While We’re Waiting serves as the early morning gathering of WFNY-esque information for your viewing pleasure. Have something you think we should see? Send it to our tips email at firstname.lastname@example.org.
The Cavs, a playoff team? As Lee Corso once said “not so fast my friend.”
Discussions about Cleveland pushing for the no. 7 or no. 8 seed are premature. Kyrie Irving will emerge by the end of this season as one of the league’s 15 best players, Anderson Varejao will help improve a bottom-five defense (if they don’t trade him), and the young guys will develop. But this team is still really green, and its most important veteran import (C.J. Miles) hasn’t even cracked 40 percent from the floor combined over the last two seasons.
There is promise, including a bonanza of future first-round picks courtesy of Miami, the Lakers, and Sacramento. The larger internal debate is how Cleveland uses Varejao, those picks, and $10 million in leftover cap space on the trade market this season. The Dwight Howard deal took away one target the Cavs discussed — Andrew Bynum — so perhaps they’ll sit tight. [Zach Lowe/Grantland]
The development of Alonzo Gee is how the NBA D-League is meant to be used:
An NBA team’s affiliate shouldn’t be to set up to produce the next Jeremy Lin, but the next Alonzo Gee. Sure, Gee-sanity won’t ever invigorate a franchise’s fanbase, but he was a D-League regular that has proven to be a rotation-quality wing in the NBA. In Cleveland, Gee will compete for starter’s minutes but if slotted into a reserve role on a contending team, he’s the perfect example of what a full minor league system can accomplish.
The problem facing the NBA isn’t the inability to develop stars — we almost always see them coming — but that the league outsources the development of many young, end-of-the-rotation-type players like Gee to teams overseas. Due to roster restrictions, NBA teams are simply unwilling or unable to invest 2-3 years in a player with the upside of a 20-minute-a-night reserve. Instead they try to fill those roles primarily with veteran riff-raff and cross their fingers these vets hold off Father Time or their play somehow drastically exceeds their well-established but underwhelming career norms. [Brent Koremenos/True Hoop]
For you College Hoop heads (like me), CBS Sports and their strong stable of beat writers are out with their pre-season predictions. All of you Buckeye honks won’t be happy to see whom all five pick as their Big Ten Champion.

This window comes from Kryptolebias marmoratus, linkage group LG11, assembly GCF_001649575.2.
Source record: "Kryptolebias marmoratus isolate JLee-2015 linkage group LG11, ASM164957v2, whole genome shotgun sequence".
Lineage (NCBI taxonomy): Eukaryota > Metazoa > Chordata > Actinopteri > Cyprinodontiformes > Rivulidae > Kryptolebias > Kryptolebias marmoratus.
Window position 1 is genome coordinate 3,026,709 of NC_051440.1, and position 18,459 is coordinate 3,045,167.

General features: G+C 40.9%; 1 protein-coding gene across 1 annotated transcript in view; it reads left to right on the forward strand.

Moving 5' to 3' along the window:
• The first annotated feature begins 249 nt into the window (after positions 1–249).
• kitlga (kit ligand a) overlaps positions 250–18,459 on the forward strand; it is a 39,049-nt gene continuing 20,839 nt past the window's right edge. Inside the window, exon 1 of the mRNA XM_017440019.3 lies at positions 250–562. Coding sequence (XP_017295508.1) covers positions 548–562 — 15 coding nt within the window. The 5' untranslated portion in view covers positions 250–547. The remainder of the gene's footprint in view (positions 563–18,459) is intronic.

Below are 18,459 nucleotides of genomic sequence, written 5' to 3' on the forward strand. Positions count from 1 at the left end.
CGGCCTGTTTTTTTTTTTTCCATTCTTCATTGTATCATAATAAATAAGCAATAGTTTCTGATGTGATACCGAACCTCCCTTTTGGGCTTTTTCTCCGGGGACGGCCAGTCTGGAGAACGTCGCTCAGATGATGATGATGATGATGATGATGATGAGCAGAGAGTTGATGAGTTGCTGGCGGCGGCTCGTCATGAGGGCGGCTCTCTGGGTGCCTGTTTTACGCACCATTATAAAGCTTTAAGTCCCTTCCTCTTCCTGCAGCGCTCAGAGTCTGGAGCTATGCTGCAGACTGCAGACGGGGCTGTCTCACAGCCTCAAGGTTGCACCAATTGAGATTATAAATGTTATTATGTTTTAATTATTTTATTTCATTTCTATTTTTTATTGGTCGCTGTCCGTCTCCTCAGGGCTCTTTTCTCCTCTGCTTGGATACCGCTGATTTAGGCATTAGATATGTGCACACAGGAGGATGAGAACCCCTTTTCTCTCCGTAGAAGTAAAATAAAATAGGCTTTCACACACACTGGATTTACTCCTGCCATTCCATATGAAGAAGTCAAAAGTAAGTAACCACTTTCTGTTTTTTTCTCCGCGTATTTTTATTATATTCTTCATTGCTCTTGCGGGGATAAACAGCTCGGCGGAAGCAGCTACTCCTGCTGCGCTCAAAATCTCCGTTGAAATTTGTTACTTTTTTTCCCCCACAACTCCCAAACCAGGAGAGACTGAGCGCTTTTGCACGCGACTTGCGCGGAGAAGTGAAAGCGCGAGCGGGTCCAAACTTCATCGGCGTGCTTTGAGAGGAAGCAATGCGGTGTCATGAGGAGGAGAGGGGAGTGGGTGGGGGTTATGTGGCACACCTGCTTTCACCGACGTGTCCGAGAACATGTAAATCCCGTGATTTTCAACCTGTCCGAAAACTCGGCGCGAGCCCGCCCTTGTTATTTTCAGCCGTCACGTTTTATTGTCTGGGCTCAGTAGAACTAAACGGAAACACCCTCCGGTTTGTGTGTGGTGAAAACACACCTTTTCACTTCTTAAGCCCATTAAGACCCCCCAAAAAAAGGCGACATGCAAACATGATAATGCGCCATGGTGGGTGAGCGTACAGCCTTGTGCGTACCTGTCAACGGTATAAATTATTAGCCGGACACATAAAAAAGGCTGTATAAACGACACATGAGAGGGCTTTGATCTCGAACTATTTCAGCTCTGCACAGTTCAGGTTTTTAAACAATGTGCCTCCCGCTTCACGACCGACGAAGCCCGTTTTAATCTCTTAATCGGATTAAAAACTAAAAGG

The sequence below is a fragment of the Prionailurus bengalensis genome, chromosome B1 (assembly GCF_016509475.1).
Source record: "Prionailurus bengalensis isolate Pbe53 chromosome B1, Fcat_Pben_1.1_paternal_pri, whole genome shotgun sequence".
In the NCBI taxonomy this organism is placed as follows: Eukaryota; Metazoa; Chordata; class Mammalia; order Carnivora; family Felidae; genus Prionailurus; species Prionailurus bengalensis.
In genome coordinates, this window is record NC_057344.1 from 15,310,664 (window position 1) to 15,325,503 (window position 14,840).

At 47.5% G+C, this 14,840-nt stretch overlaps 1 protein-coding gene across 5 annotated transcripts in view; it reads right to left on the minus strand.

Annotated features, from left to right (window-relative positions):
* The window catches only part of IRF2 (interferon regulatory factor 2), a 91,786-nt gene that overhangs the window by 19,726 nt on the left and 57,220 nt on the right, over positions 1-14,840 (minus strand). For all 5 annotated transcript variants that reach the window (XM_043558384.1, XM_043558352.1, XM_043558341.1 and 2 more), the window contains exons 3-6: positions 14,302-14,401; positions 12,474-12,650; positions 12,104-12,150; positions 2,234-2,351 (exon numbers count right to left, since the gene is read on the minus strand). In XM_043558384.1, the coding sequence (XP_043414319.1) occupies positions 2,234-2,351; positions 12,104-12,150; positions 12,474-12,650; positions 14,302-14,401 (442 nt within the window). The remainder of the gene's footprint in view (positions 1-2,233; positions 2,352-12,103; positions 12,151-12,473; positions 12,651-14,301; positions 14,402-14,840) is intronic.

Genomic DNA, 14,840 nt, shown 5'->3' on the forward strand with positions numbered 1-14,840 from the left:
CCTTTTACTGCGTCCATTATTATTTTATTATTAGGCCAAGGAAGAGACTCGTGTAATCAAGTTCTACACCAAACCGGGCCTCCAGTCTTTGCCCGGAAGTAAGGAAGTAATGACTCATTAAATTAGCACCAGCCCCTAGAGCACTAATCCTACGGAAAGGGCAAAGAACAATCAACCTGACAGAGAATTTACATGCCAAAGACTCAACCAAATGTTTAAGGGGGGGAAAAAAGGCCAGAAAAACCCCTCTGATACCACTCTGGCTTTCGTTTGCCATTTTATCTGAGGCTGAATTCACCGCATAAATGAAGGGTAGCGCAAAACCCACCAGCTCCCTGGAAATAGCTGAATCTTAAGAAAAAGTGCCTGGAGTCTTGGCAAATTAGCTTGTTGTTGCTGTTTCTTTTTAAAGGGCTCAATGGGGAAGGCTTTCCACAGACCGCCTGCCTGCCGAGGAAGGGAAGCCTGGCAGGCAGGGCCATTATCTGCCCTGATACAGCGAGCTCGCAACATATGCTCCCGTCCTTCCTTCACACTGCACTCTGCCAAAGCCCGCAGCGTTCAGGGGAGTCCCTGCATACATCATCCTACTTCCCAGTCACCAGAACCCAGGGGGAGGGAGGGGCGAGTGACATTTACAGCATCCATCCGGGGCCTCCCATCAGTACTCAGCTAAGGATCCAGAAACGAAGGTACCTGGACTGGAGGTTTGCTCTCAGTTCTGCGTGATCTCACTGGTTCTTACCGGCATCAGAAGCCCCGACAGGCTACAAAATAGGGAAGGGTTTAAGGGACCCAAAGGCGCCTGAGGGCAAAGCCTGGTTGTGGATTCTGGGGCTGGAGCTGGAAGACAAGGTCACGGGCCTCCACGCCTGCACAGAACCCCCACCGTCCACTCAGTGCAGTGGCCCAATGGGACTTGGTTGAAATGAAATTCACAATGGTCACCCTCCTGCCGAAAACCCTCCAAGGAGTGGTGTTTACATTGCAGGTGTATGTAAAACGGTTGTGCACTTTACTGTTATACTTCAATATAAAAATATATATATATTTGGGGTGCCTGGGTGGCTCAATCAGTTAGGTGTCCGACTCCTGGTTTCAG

The same guys have come out with their collective top 100 players in College Basketball. The Buckeyes carry two of the top 12:
10. Deshaun Thomas – 6-7, 215 lbs, SF, Jr, Ohio State – With Jared Sullinger and William Buford gone, the focal point of the Buckeyes’ offense will be Thomas. The lefty is an impossible matchup, given his ability to overpower defenders and finish at the rim.
12. Aaron Craft – 6-2, 195 lbs, PG, Jr, Ohio State – The consummate point guard, the Buckeyes junior is arguably the best perimeter defender in the country. He provides leadership, makes his teammates better — and will need to become more assertive on the offensive end. [Goodman, Parrish, Gottlieb, Borzello, Norlander/CBS Sports]
Hey look, speculation already about the first NFL Coach being fired. I bet you can’t guess who’s at the top of that list?
Last year, we had three teams with no wins at this point: Indianapolis, Miami, and St. Louis. Sparano didn’t survive the season, and Jim Caldwell and Steve Spagnuolo were let go after it ended. Shurmur looks like the most obvious guy in trouble in 2012.
Tony Grossi says this can’t go on or Shurmur will not make it through the season. The “this” in this case is not only the 4-17 record since he became head coach, but also the surly behavior with the media and in public.
Shurmur should go the Todd Haley route from last year and go with the homeless look. He has to know he is done. New owner Jimmy Haslem takes over officially in a week, so the guys above him are probably in trouble too. Unless he pulls a “Major League” and starts stripping Haslem’s clothes off in the locker room as the Browns surge to a division title, he’s not coming back. [Jason Lisk/The Big Lead]
People are still asking the question, Why exactly did Terry Francona take the Indians job?
Despite reports and story lines, Francona didn’t take the job because he’s had ties to the organization since his father played six seasons for the team from 1959-1964. And it’s not simply because he has done a good job of keeping in touch with team president Mark Shapiro and general manager Chris Antonetti since he worked in the front office in 2001. Nor is it because Francona learned trade secrets from John Farrell, his pitching coach for four seasons with the Red Sox and who had previously been an Indians personnel director.
These relationships might help. But they aren’t as significant as the “something different” that Francona has detected about the Indians. That is, the team maintains one of the most complete player development programs in baseball. It’s a department that is valued by executives and employees throughout the franchise as a critical part of the whole. And it operates with an eye towards training and developing players who understand how what they do contributes to the organization. If track records are any indication, this is very much the kind of place where Terry Francona belongs. [Lee Igel/Forbes]